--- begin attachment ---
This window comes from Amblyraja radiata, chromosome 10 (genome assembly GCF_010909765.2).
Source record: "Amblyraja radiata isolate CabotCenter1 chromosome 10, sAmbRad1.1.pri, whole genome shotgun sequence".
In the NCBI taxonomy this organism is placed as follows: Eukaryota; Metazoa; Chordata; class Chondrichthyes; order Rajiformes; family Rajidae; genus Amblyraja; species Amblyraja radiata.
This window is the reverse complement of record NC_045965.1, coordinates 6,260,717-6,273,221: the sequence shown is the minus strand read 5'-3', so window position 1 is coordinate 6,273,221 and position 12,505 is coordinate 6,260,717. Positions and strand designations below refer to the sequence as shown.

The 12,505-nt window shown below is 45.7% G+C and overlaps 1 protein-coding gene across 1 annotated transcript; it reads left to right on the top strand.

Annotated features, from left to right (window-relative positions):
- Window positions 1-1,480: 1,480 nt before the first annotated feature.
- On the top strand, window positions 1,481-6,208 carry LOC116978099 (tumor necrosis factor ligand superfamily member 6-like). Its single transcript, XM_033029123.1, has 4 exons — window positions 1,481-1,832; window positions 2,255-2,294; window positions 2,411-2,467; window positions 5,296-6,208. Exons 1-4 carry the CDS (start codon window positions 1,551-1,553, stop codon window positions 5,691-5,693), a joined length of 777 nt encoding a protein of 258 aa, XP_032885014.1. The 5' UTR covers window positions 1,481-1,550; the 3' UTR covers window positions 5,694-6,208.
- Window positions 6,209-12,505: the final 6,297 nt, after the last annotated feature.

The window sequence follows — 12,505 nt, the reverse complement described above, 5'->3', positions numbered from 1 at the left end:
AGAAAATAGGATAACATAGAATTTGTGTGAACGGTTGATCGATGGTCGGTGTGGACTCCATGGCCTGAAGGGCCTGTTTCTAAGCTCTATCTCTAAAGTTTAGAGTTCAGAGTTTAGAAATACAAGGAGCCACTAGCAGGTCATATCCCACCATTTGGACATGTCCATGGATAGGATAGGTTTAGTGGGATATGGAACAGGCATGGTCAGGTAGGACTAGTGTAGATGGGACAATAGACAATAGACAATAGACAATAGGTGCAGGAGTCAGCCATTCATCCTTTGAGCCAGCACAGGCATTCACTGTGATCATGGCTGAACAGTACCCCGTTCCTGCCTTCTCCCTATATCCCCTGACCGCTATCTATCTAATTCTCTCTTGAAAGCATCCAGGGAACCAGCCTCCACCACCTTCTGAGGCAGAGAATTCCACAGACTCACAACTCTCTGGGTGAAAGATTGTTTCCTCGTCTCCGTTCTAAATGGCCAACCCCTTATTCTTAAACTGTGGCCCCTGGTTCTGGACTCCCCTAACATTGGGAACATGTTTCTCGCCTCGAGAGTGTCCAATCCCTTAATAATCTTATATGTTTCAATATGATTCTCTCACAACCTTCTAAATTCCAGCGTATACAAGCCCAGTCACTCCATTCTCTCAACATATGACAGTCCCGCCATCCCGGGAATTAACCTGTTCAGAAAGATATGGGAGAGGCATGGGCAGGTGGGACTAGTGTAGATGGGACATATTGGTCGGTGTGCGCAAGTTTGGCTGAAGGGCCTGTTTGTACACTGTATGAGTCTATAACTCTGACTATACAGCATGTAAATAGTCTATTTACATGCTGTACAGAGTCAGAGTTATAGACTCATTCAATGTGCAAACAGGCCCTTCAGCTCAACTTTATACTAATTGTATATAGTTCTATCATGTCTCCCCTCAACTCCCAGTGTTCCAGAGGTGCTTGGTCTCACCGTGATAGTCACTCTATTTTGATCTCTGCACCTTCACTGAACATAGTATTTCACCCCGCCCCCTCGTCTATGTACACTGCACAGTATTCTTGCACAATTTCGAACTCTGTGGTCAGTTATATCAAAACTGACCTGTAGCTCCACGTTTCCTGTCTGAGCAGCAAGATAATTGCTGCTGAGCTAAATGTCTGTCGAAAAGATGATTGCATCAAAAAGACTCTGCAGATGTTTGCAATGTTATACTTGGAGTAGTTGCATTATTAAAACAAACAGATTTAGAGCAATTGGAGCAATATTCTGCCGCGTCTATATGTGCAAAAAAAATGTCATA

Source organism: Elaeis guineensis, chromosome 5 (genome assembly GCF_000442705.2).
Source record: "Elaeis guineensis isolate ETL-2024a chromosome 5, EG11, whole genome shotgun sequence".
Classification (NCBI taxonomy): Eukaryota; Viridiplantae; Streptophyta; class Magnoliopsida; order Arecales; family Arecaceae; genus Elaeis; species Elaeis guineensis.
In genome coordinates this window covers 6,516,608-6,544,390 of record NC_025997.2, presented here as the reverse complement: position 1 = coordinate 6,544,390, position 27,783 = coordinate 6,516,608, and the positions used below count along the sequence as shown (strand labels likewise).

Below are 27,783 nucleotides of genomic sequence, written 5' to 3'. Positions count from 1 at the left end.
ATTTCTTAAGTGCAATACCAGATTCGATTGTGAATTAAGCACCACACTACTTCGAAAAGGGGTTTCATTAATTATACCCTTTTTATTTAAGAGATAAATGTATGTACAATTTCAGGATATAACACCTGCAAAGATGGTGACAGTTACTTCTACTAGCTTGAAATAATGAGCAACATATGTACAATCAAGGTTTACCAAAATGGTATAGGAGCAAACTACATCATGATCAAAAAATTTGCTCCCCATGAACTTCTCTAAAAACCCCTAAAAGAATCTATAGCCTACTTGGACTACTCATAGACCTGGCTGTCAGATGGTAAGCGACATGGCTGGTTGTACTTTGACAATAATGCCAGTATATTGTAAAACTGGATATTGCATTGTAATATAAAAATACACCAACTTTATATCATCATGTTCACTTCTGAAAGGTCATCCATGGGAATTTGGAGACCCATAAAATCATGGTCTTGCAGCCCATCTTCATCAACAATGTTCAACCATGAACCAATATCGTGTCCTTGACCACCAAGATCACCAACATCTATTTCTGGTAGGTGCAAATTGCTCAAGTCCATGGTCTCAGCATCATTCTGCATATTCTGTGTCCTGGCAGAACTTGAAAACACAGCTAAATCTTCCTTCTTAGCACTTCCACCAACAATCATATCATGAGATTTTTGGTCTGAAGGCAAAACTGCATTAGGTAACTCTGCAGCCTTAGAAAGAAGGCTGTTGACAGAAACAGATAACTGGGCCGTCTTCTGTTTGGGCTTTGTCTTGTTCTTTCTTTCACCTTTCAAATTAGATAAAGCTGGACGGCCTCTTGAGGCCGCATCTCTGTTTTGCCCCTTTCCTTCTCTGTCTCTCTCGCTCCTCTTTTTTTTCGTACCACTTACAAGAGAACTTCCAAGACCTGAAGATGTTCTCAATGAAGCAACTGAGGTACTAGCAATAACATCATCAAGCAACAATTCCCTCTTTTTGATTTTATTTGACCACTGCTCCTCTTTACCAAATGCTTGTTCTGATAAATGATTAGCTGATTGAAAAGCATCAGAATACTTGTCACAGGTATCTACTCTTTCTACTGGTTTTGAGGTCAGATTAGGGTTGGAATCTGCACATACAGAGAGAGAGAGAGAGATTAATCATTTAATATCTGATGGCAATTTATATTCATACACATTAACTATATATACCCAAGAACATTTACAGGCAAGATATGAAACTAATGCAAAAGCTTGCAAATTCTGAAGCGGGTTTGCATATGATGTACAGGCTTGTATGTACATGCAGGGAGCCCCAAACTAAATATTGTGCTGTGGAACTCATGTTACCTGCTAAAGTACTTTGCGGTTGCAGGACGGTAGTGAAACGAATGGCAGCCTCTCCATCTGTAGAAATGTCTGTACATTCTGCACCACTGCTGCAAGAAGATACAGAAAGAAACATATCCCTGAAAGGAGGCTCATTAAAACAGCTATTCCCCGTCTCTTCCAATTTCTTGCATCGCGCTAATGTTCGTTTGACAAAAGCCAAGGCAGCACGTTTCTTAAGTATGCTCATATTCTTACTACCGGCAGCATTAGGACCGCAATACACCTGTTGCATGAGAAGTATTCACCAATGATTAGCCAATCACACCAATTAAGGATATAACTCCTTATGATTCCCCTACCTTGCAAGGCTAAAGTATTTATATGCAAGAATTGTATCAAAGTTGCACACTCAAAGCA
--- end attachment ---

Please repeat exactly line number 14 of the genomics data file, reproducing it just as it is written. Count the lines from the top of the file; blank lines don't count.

Classification (NCBI taxonomy): Eukaryota; Viridiplantae; Streptophyta; class Magnoliopsida; order Arecales; family Arecaceae; genus Elaeis; species Elaeis guineensis.